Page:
In the last two issues of Manatt Health News, we reported on two recent antitrust developments:

  • The 9th Circuit’s decision in the St. Luke’s merger case and
  • The FTC and DOJ’s healthcare workshop.

Since those reports, there have been some further developments worth noting.

St. Luke’s Applies for a Rehearing

The defendants in St. Luke’s have applied for an en banc rehearing (a hearing by the full bench of the court) of the 9th Circuit decision. On April 7, a group of prominent antitrust professors filed an amicus brief supporting the rehearing. Their brief expressed concern that the 9thCircuit panel’s positions on proof of efficiencies—for example, showing that the merger would allow St. Luke’s to serve patients more effectively was insufficient, and that the district court at most concluded that the hospital might provide better service post-merger—are contrary to the antitrust agencies’ Horizontal Merger Guidelines and may deter transactions that otherwise would promote consumer welfare.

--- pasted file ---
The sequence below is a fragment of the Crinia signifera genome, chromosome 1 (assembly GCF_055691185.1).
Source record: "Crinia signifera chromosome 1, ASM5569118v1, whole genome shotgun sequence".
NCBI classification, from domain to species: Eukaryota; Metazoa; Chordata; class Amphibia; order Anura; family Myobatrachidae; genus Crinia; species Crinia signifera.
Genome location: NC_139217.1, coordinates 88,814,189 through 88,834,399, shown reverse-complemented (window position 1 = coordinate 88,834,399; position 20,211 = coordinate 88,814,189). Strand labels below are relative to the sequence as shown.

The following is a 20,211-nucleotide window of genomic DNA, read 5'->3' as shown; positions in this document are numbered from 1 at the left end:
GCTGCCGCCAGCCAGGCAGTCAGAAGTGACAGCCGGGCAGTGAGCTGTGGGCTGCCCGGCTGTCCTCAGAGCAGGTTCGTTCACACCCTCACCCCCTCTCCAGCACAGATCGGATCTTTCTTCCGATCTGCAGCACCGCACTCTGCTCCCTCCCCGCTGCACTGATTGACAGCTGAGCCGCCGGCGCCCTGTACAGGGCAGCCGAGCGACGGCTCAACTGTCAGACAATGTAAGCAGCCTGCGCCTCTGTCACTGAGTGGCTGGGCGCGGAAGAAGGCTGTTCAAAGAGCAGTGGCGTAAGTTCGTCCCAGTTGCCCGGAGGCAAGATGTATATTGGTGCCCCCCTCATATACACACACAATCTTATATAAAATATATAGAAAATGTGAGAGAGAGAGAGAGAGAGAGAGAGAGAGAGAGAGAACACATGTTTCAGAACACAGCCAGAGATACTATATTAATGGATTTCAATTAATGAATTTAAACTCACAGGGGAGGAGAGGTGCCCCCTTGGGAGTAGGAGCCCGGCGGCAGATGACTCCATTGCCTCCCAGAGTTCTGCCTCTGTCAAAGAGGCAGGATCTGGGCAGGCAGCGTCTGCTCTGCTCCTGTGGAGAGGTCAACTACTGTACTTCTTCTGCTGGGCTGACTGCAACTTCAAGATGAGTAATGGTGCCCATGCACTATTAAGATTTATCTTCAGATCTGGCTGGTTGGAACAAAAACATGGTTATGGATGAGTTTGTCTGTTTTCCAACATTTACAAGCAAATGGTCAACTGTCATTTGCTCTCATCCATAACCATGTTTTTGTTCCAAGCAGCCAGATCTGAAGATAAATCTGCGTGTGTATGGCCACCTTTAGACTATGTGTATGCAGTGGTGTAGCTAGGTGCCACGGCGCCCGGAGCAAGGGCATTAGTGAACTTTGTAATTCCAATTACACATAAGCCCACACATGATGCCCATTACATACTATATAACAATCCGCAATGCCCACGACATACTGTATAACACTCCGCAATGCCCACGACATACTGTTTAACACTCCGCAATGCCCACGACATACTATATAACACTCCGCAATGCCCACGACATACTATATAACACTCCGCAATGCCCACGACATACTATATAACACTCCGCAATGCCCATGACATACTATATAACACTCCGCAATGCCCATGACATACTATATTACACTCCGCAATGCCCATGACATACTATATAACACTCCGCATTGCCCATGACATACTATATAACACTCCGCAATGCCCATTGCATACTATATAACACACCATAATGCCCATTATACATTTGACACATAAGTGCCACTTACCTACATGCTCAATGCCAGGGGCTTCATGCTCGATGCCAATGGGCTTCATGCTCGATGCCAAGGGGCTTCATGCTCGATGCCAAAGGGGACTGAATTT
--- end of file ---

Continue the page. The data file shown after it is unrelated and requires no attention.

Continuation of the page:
We are waiting with interest to see whether the 9th Circuit takes on the efficiencies argument. Continue to watch Manatt’s “Health Update” for the latest developments.

Hospital Associations Criticize FTC/DOJ Healthcare Workshop

Following the Federal Trade Commission’s (FTC) and Department of Justice’s (DOJ) “Examining Healthcare Competition” workshop in February this year, several hospital associations wrote to the FTC and DOJ criticizing the lack of hospital representation over the two-day hearing, which they claim was hostile to hospital interests.1 In particular, the associations raised concerns about the workshop’s characterizing hospitals as seeking leverage over health insurers and increases in Medicare payments, while overlooking quality and other key reasons for hospital collaboration and consolidation.

The agencies responded, stating that the workshop team consulted with numerous stakeholders in the healthcare industry, but the 14 hospital systems or representative organizations that the staff reached out to either declined to speak to them or to participate in the workshop.2 The agencies also pointed to the presence of several panels that did include hospital perspectives.